Implementation & Evaluation


Once farmers and various actors are equipped with the knowledge of risks and the range of management options and tools, the next step is, therefore, to select, plan and implement a set of ARM strategies. It is ideally recommended for stakeholders to combine multiple options/tools because no single instrument can guarantee effective agricultural risk management. When selecting a mix of risk responses to implement, it is essential to take account of the many linkages between different types of risk management options and tools/instruments. The selection should be based on the following 5 factors outlined by the World Bank (2016);

  1. Affordability of implementation;
  2. Feasibility of implementation;
  3. Coherence and compatibility with policy, programmes, priorities, practice and context;
  4. Long-term sustainability; and
  5. Scalability of implementation.

Farmers and value chain business operators will greatly benefit by assessing each ARM tool that they are considering using the first three factors. It will help them make decisions wisely. Ideally, then, (with the help of the extension worker) the farmer or business operator should evaluate each ARM tool against at least the first four factors.


After making a decision to implement an ARM strategy, it is important to develop a plan and ensure that the delivery of the ARM tools is well structured to facilitate easy monitoring and evaluation. Thus, the plan must clearly indicate at least the following: the overall aim of the ARM strategy, the specific objective of each of the tools, the results expected from each tool, the activities required to implement the strategy, the resources (materials and human resources) and timeframe.

Implementing any plan requires structures (i.e. decision-making bodies) and systems to manage the process. If the plan (e.g. strategy) is simple, then it is may be possible to manage everything through one or two structures. A complex plan, however, may require a hierarchy of multiple structures. For example, there may be one overall management structure, with subsidiary teams for each strategy and, if needed, for each output. Structures should reflect logical groupings and should make implementation easier and simpler and to ensure compliance. If a structure is not essential, it should not be established. The fewer the structures lead to fewer levels of hierarchy, and the fewer the better.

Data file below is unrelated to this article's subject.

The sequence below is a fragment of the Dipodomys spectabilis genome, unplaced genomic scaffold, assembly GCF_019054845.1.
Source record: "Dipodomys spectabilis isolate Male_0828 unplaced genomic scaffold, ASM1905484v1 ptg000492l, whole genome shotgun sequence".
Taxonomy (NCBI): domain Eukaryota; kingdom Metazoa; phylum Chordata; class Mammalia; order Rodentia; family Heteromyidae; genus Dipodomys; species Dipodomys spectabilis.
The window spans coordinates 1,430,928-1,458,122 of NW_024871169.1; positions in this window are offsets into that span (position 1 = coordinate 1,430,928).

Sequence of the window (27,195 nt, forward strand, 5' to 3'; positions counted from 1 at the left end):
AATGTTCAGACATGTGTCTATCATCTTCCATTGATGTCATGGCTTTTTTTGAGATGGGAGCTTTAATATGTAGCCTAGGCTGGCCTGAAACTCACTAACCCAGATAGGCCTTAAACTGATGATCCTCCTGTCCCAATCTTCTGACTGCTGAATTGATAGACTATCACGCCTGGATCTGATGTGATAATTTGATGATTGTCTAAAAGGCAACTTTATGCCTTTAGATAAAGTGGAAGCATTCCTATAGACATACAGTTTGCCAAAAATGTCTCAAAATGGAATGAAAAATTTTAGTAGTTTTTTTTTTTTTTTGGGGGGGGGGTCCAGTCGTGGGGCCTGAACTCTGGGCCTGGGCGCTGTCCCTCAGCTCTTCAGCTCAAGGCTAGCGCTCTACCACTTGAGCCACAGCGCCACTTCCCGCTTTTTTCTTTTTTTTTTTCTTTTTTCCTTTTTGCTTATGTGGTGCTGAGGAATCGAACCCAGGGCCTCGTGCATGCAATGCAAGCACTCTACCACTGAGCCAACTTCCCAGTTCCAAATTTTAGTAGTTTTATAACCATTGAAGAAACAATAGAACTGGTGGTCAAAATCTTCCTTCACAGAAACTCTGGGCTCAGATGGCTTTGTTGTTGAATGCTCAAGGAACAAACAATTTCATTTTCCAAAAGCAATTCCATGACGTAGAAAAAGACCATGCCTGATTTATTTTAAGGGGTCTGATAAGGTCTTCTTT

Implementation is a matter of following the plan that has been developed. What then becomes critical is monitoring the implementation process. Monitoring ensures that the project is being implemented as planned. It also provides the information needed to adjust/accommodate changes, where necessary.


Evaluation is a structured process of assessing the success of a project in meeting its goals and to reflect on the lessons learned. In practical terms, the evaluation of a project/programme will review the outcomes in terms of the targets and their respective indicators; time, resources and budgets; and the structures, systems and processes. It is not enough to know that a plan has been implemented accordingly, or even that it has achieved its goals. It is essential to understand that the project has solved (or at least substantially improved) the original problem and that those benefiting from the project are in better, stronger position going forward.

This is especially true for projects related to the human condition, such as the ARM strategies. ARM strategies are about improving a lot of farmers, value chain business operators and other actors in the food and agricultural system. Seen from a livelihoods perspective, evaluations help determines if the livelihoods in the system have been made more sustainable, particularly by reducing their vulnerability to the negative impacts of risk through building their capacity and the capacity of the overall system to mitigate, transfer and cope with risk.